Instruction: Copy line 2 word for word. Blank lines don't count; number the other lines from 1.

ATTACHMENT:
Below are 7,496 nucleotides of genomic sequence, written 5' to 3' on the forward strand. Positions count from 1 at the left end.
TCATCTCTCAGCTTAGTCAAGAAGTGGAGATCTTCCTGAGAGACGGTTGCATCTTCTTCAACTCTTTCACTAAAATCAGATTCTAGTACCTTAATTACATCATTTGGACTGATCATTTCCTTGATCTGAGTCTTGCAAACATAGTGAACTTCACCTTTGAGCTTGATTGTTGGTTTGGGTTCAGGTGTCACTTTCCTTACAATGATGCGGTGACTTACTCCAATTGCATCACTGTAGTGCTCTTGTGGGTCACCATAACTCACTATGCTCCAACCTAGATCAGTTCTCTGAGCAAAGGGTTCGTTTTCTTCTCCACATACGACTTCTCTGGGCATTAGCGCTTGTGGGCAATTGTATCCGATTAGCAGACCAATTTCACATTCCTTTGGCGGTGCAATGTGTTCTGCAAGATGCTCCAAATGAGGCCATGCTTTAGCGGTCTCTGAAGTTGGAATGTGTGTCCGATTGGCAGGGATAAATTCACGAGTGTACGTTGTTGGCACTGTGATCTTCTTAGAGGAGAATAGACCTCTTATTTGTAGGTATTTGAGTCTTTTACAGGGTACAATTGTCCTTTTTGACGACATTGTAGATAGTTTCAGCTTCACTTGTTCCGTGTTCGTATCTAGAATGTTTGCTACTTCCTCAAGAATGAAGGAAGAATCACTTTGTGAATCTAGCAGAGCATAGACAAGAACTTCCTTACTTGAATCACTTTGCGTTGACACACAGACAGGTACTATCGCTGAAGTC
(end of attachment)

TCATCTCTCAGCTTAGTCAAGAAGTGGAGATCTTCCTGAGAGACGGTTGCATCTTCTTCAACTCTTTCACTAAAATCAGATTCTAGTACCTTAATTACATCATTTGGACTGATCATTTCCTTGATCTGAGTCTTGCAAACATAGTGAACTTCACCTTTGAGCTTGATTGTTGGTTTGGGTTCAGGTGTCACTTTCCTTACAATGATGCGGTGACTTACTCCAATTGCATCACTGTAGTGCTCTTGTGGGTCACCATAACTCACTATGCTCCAACCTAGATCAGTTCTCTGAGCAAAGGGTTCGTTTTCTTCTCCACATACGACTTCTCTGGGCATTAGCGCTTGTGGGCAATTGTATCCGATTAGCAGACCAATTTCACATTCCTTTGGCGGTGCAATGTGTTCTGCAAGATGCTCCAAATGAGGCCATGCTTTAGCGGTCTCTGAAGTTGGAATGTGTGTCCGATTGGCAGGGATAAATTCACGAGTGTACGTTGTTGGCACTGTGATCTTCTTAGAGGAGAATAGACCTCTTATTTGTAGGTATTTGAGTCTTTTACAGGGTACAATTGTCCTTTTTGACGACATTGTAGATAGTTTCAGCTTCACTTGTTCCGTGTTCGTATCTAGAATGTTTGCTACTTCCTCAAGAATGAAGGAAGAATCACTTTGTGAATCTAGCAGAGCATAGACAAGAACTTCCTTACTTGAATCACTTTGCGTTGACACACAGACAGGTACTATCGCTGAAGTC